There will be two players in England’s team for Saturday’s Rugby World Cup final in Japan who learned the game on the playing fields of south London.
But when Elliot Daly runs out at Yokohama alongside prop forward Kyle Sinkler for the final against South Africa, it won’t be the first time that a couple of rugby players with close associations to Croydon will have played together for England in a World Cup final.
Because that also happened in 2007.
Then, the final was in Paris, and the England side of Jonny Wilkinson were defending champions.
Also in the England side that day was George Chuter and Paul Sackey.
Chuter, like Sinkler, was a front-row forward while Sackey, like Daly, played in the back three.
Chuter was a product of private school Trinity, while Sackey was state-educated at John Fisher in Purley.
Daly was schooled at Whitgift independent school in South Croydon, where he was part of a very successful generation of players who managed to win two English Schools’ cup finals at Twickenham.
Sinkler attended comprehensive Graveney School, close to his Tooting home – a state school which had no tradition of playing rugby whatsoever.
Sinkler, now 26, was in fact offered scholarship terms to join Daly and his cup-winning team-mates at Whitgift in the Sixth Form, but turned them down to go to Epsom College instead.
On Saturday, south London duo Sinkler and Daly will be hoping that the parallels to 12 years ago go no further.
In the 2007 Rugby World Cup final, England’s opponents were… South Africa. The Springboks won that day, 15-6. England have not made it into a World Cup final since.
This morning, Sinkler and Daly were named by head coach Eddie Jones in an unchanged England XV from that which beat the defending champions New Zealand in last weekend’s semi-final. Sinkler has survived a calf injury scare to be part of the starting team.
Both players owe much to coach Jones’s faith in them, Daly and his powerful left boot, capable of kicking penalty goals from inside his own half, having been accommodated in the side at full-back by the coach, while Jones has tolerated Sinkler’s sometimes short temper on the pitch.
The reward has come in Japan, where Sinkler has stood out as one of the world’s best tighthead prop forwards, and one with deft, soft-touch handling skills and power and pace to deliver try-scoring runs as he did in the quarter-final against Australia.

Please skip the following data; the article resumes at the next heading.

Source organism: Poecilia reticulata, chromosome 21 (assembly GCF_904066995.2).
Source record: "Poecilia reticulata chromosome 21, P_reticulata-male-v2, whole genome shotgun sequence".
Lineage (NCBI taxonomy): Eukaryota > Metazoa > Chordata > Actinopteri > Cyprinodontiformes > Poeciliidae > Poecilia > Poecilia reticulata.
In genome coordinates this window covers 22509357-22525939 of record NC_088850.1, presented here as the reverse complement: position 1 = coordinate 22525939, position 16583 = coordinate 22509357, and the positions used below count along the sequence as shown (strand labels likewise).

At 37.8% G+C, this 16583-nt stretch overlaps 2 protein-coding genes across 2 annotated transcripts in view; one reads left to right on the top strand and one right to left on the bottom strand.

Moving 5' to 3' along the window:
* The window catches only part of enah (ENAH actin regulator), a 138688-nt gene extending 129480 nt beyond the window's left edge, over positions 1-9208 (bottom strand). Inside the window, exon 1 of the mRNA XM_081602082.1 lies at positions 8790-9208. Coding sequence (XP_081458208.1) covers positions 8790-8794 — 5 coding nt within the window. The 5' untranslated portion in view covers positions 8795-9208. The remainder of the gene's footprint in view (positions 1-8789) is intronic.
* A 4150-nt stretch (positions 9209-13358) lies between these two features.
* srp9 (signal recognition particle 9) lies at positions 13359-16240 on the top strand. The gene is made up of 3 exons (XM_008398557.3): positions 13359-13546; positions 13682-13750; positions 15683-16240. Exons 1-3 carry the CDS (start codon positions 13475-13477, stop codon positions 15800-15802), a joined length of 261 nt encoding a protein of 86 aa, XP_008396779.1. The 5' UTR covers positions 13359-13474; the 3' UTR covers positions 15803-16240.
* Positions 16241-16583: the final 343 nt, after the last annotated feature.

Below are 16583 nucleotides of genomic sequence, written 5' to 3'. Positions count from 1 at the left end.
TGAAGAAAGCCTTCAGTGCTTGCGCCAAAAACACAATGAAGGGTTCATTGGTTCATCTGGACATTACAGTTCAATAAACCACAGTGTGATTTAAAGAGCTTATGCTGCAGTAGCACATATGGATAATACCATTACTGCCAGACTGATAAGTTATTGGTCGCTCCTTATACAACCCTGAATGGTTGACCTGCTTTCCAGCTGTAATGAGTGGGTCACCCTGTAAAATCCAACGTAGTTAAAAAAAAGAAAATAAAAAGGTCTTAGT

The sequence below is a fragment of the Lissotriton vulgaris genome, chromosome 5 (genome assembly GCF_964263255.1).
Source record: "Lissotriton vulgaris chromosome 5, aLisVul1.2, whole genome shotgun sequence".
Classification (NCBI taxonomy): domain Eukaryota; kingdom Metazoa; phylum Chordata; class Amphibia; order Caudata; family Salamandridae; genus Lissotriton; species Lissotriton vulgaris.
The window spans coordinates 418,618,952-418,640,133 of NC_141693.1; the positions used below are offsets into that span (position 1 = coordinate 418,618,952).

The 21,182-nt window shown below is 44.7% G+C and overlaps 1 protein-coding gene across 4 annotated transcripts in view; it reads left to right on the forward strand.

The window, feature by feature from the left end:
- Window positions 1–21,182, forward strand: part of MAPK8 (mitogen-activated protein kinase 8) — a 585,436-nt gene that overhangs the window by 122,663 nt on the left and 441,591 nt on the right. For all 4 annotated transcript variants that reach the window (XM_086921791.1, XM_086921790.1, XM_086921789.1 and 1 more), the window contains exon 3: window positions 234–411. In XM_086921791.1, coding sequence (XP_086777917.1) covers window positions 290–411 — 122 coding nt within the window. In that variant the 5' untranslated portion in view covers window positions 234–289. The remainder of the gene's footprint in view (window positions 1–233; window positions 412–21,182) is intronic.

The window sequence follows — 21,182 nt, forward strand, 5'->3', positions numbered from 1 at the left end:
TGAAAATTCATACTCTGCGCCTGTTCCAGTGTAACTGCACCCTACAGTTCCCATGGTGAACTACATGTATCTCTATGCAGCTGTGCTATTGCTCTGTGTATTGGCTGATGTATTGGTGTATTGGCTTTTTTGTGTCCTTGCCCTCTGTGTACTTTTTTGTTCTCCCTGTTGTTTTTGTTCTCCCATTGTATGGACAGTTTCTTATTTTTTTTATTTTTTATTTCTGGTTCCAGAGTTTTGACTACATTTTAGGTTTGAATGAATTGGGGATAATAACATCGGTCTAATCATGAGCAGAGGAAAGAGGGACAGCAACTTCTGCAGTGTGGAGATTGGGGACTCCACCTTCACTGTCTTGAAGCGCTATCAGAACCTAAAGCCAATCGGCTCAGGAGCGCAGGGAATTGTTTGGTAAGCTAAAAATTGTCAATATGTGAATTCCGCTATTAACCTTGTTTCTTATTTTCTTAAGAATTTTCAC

Daly was coached at Whitgift by Chris Wilkins, still the school’s head of rugby, working on the next generation of cup-winners.
In his schooldays, Daly, now 27, was very much the stand-out player in a side of gifted athletes – including Lawrence Okoye, who competed in the discus final at the 2012 London Olympics, and George Merrick, now a professional lock forward who plays club rugby in France. For his own part, Daly was good enough to play for England age group teams at cricket, as well as rugby.
At Whitgift, Daly tended to play at centre, in the roll captain Owen Farrell has for the current England team.
“He was very competitive and confident in the right way, and also very down to earth so he was always really keen to play for the school, never any issues, about training or anything just loved his rugby and loved playing with his mates,” Wilkins said this week.
“It was pretty obvious he was a quality player, the key thing was to let him develop naturally,” he said.
“We didn’t try and change him too much, just tried to get him to do quick ball, to get the ball in his hands as much as possible and let him play.”
Which will probably be part of Eddie Jones’s game plan for his south London duo on Saturday, when the hope, if not expectation, will be a different end result from 2007.
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